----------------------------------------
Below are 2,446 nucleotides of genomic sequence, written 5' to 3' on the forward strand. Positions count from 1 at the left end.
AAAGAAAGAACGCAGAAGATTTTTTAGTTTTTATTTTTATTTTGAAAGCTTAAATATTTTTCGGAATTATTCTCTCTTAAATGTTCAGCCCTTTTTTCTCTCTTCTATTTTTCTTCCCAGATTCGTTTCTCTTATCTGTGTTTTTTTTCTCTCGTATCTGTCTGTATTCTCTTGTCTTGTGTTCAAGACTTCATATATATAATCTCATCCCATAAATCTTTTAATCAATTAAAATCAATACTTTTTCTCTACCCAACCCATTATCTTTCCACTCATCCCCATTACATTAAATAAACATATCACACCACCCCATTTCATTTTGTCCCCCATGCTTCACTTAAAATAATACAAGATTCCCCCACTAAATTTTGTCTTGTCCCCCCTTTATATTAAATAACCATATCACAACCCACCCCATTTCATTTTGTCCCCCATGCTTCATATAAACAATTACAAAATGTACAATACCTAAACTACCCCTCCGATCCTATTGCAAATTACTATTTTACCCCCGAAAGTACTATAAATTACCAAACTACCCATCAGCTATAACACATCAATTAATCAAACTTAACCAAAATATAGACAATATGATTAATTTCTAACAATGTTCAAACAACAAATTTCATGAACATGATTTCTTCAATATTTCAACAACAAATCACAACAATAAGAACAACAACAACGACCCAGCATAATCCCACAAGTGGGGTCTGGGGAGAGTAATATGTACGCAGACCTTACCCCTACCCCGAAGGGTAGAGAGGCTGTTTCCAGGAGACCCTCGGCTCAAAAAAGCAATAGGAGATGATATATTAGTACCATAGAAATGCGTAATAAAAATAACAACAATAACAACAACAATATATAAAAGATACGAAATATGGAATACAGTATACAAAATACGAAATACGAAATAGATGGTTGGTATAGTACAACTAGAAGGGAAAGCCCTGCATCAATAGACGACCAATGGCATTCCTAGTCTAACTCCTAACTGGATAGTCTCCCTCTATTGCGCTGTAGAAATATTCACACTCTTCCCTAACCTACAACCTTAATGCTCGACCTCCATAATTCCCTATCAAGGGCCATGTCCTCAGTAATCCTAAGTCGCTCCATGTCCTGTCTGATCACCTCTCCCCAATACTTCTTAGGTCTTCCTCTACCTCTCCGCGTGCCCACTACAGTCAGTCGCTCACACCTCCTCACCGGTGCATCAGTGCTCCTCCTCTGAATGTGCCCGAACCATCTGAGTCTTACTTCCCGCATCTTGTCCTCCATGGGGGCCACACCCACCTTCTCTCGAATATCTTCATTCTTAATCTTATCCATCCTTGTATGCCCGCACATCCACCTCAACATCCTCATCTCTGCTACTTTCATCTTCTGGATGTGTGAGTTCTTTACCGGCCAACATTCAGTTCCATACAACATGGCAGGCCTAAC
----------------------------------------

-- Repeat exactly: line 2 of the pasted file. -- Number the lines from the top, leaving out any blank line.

AAAGAAAGAACGCAGAAGATTTTTTAGTTTTTATTTTTATTTTGAAAGCTTAAATATTTTTCGGAATTATTCTCTCTTAAATGTTCAGCCCTTTTTTCTCTCTTCTATTTTTCTTCCCAGATTCGTTTCTCTTATCTGTGTTTTTTTTCTCTCGTATCTGTCTGTATTCTCTTGTCTTGTGTTCAAGACTTCATATATATAATCTCATCCCATAAATCTTTTAATCAATTAAAATCAATACTTTTTCTCTACCCAACCCATTATCTTTCCACTCATCCCCATTACATTAAATAAACATATCACACCACCCCATTTCATTTTGTCCCCCATGCTTCACTTAAAATAATACAAGATTCCCCCACTAAATTTTGTCTTGTCCCCCCTTTATATTAAATAACCATATCACAACCCACCCCATTTCATTTTGTCCCCCATGCTTCATATAAACAATTACAAAATGTACAATACCTAAACTACCCCTCCGATCCTATTGCAAATTACTATTTTACCCCCGAAAGTACTATAAATTACCAAACTACCCATCAGCTATAACACATCAATTAATCAAACTTAACCAAAATATAGACAATATGATTAATTTCTAACAATGTTCAAACAACAAATTTCATGAACATGATTTCTTCAATATTTCAACAACAAATCACAACAATAAGAACAACAACAACGACCCAGCATAATCCCACAAGTGGGGTCTGGGGAGAGTAATATGTACGCAGACCTTACCCCTACCCCGAAGGGTAGAGAGGCTGTTTCCAGGAGACCCTCGGCTCAAAAAAGCAATAGGAGATGATATATTAGTACCATAGAAATGCGTAATAAAAATAACAACAATAACAACAACAATATATAAAAGATACGAAATATGGAATACAGTATACAAAATACGAAATACGAAATAGATGGTTGGTATAGTACAACTAGAAGGGAAAGCCCTGCATCAATAGACGACCAATGGCATTCCTAGTCTAACTCCTAACTGGATAGTCTCCCTCTATTGCGCTGTAGAAATATTCACACTCTTCCCTAACCTACAACCTTAATGCTCGACCTCCATAATTCCCTATCAAGGGCCATGTCCTCAGTAATCCTAAGTCGCTCCATGTCCTGTCTGATCACCTCTCCCCAATACTTCTTAGGTCTTCCTCTACCTCTCCGCGTGCCCACTACAGTCAGTCGCTCACACCTCCTCACCGGTGCATCAGTGCTCCTCCTCTGAATGTGCCCGAACCATCTGAGTCTTACTTCCCGCATCTTGTCCTCCATGGGGGCCACACCCACCTTCTCTCGAATATCTTCATTCTTAATCTTATCCATCCTTGTATGCCCGCACATCCACCTCAACATCCTCATCTCTGCTACTTTCATCTTCTGGATGTGTGAGTTCTTTACCGGCCAACATTCAGTTCCATACAACATGGCAGGCCTAAC